Method

by Jeff Oaks

My method for writing these blogs after last month’s abecedarium is to keep writing blogs in an alphabetical method. Every so often I may take on a month, and try to write a short essay a day, but in general what I decided was that each essay has to move forward alphabetically from the last. Thus, because the last entry was Hair Dryer, the next entry has to start with I or higher in the alphabet. It’s just a method I made for myself to keep under control the sheer number of subjects I could write about. I like methods at certain points of my writing life. It helped me to have a strict structure last month; my mother was dying and I couldn’t really fall apart or stop teaching or just sleep all day the way I wanted.

Now that it’s nearly May and the bulk of my responsibilities are gone, I might do those things. People keep coming up to me and asking how I’m doing, and I’m quick to say fine, although I keep getting the feeling that people expect or want me to break down in front of them so their expectations for how I should be (based perhaps on how they expect themselves to be) will be satisfied. It’s an odd game. They are good friends and empathetic colleagues and I don’t at all doubt their real concern for me, but I find it weird how, once they’ve asked how I am and I say fine, we hover in a kind of “now what?” space. I think they’re waiting for me to burst into tears or at least confess that I am not fine, I’ve lost my mother, and I want to sleep all day. I don’t worry exactly about it but I do feel myself inspecting my posture, voice, facial muscles to make sure I’m transmitting the right signs: I’m sad but not about to fall apart. Today a neighbor of mine, having just found out that my mother died, said how sorry she was, and then said,

Losing your mother is the worst thing in the world. Your whole life falls apart.

Thanks, I said. Then the weird silence. I half expected to see my house crumble to dust behind me. Luckily it’s allergy season here in Pittsburgh, so my eyes are always watering. Otherwise I would’ve felt a little foolish standing there in my new coat, with my black bag on my shoulder, jauntily going off to the café to work. Without the tears, I might have looked a little heartless, I’m thinking.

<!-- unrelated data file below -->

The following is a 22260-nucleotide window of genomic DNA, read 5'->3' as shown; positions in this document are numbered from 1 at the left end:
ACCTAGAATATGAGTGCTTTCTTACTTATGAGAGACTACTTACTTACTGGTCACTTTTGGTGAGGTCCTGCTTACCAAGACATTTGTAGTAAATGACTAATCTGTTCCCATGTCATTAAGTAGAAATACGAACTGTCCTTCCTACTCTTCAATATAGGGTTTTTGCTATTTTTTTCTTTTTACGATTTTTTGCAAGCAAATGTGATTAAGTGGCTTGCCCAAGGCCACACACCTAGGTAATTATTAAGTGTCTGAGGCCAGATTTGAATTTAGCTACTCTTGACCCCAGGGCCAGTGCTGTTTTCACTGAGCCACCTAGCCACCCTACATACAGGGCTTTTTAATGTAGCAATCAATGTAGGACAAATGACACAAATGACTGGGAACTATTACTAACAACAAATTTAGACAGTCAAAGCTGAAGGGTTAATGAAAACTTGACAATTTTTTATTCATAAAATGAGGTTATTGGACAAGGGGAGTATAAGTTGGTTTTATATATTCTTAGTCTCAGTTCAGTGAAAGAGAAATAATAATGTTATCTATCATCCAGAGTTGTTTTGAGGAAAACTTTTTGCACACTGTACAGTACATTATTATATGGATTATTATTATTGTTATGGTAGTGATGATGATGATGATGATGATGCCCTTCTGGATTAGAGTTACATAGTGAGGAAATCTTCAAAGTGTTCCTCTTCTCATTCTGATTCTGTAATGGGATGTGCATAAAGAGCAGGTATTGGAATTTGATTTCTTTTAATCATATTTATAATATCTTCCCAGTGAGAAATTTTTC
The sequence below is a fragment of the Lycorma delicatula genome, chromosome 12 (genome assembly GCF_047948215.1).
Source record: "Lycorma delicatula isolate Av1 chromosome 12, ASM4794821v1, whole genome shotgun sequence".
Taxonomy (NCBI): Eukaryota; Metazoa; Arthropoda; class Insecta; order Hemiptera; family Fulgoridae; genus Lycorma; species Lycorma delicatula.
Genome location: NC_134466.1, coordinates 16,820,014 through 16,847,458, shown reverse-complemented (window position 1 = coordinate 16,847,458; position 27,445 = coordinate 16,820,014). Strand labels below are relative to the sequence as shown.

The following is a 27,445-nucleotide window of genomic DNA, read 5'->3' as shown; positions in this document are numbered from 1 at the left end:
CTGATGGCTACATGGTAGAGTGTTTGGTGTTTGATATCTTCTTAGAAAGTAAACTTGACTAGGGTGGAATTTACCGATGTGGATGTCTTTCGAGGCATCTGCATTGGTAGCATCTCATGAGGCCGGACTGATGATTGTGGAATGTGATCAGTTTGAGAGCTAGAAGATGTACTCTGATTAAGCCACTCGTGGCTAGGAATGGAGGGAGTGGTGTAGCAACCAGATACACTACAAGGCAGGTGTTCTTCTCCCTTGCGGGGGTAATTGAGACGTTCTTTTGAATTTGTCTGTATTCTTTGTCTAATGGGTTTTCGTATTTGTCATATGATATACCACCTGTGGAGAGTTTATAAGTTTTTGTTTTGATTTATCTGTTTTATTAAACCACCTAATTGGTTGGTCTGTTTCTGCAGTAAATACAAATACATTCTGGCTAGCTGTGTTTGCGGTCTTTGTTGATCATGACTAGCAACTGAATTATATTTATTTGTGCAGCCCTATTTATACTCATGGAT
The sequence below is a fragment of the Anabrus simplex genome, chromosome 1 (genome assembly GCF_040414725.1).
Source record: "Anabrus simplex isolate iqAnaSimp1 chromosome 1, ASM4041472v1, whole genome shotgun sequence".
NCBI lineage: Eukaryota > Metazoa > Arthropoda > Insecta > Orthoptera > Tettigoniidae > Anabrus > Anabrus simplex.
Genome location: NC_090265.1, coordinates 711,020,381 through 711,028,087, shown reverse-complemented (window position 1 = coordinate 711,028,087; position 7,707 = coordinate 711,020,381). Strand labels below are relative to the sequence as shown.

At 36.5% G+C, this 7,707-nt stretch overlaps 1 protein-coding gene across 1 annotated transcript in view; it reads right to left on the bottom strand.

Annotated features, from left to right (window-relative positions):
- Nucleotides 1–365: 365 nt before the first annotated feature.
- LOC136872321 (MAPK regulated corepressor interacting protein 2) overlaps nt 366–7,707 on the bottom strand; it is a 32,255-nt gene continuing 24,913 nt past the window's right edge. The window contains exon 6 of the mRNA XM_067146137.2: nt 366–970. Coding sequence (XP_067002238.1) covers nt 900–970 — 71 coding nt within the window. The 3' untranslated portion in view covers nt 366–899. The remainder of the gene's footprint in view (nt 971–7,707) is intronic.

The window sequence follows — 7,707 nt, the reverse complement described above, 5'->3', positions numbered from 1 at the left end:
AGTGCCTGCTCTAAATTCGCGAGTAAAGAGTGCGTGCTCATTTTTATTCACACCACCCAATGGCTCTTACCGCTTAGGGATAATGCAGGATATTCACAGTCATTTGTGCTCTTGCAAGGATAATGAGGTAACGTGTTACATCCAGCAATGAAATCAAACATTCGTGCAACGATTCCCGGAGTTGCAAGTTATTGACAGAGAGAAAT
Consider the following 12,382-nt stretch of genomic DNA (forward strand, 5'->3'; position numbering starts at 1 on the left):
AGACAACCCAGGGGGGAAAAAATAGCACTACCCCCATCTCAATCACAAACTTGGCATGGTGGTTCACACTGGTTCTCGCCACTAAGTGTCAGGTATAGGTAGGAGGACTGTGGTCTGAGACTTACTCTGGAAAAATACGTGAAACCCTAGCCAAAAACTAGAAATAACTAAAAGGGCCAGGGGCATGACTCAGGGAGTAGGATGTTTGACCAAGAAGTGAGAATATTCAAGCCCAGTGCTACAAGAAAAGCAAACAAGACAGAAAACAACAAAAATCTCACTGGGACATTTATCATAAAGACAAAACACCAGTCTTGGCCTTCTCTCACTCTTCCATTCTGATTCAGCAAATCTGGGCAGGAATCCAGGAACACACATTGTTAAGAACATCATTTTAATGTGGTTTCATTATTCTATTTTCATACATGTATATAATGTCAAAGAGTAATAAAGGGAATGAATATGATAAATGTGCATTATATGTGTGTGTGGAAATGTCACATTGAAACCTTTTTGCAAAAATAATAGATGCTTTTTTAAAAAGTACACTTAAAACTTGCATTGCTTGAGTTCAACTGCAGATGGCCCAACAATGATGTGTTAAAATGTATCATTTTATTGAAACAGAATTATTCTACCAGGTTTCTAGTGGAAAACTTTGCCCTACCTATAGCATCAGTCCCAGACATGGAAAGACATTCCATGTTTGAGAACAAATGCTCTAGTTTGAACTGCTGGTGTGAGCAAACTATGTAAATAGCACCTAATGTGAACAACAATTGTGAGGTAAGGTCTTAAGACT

Sometimes I assure people that I know it’ll hit me when I least expect it. I’ve gotten particularly irritated by people telling me that. Yes, yes, it will. Just like love, luck, good politics, and an audit, I think. I know they mean well, but really nothing is more disheartening to someone in mourning than being told that he’ll fall apart at a random moment in the future. But I get it, they mean well.

I wish there were a better method of consolation. Maybe there could be a series of pins or banners or armbands, colored-coded like those old gay bandanas that telegraphed what the cruiser wanted. If it was a red bandanna in the right back pocket, that was one signal; if it was a yellow one in left back that was another. I never, frankly, mastered that semaphore, but I always admired it.

I need an armband beyond the old black one, maybe one that signals how much I am consoled by food. So far my favorite consolation has been a small chocolate cake made by a former student, with a card that read “For your mother, who let you eat chocolate cake for breakfast.” I ate that fantastic cake for breakfast for the next three days, and after dinner too for a few nights. Thank you Nour. The cards of course have been lovely, kind. The hugs from friends who have gone through the death of a parent and know how weird it is, how odd it is, how outside all expectation it is, are invitations to a solemn group.

How am I has always been a question for me. It’s the whole reason I’m a writer: I’ve never had a stable sense of who I am, what I am, or how I am. I write in order to have that “momentary stay against confusion,” Frost says in “The Figure A Poem Makes.” I need a method in order to slow down the inordinate possibilities of how I’m doing. I invent myself letter by letter every day.

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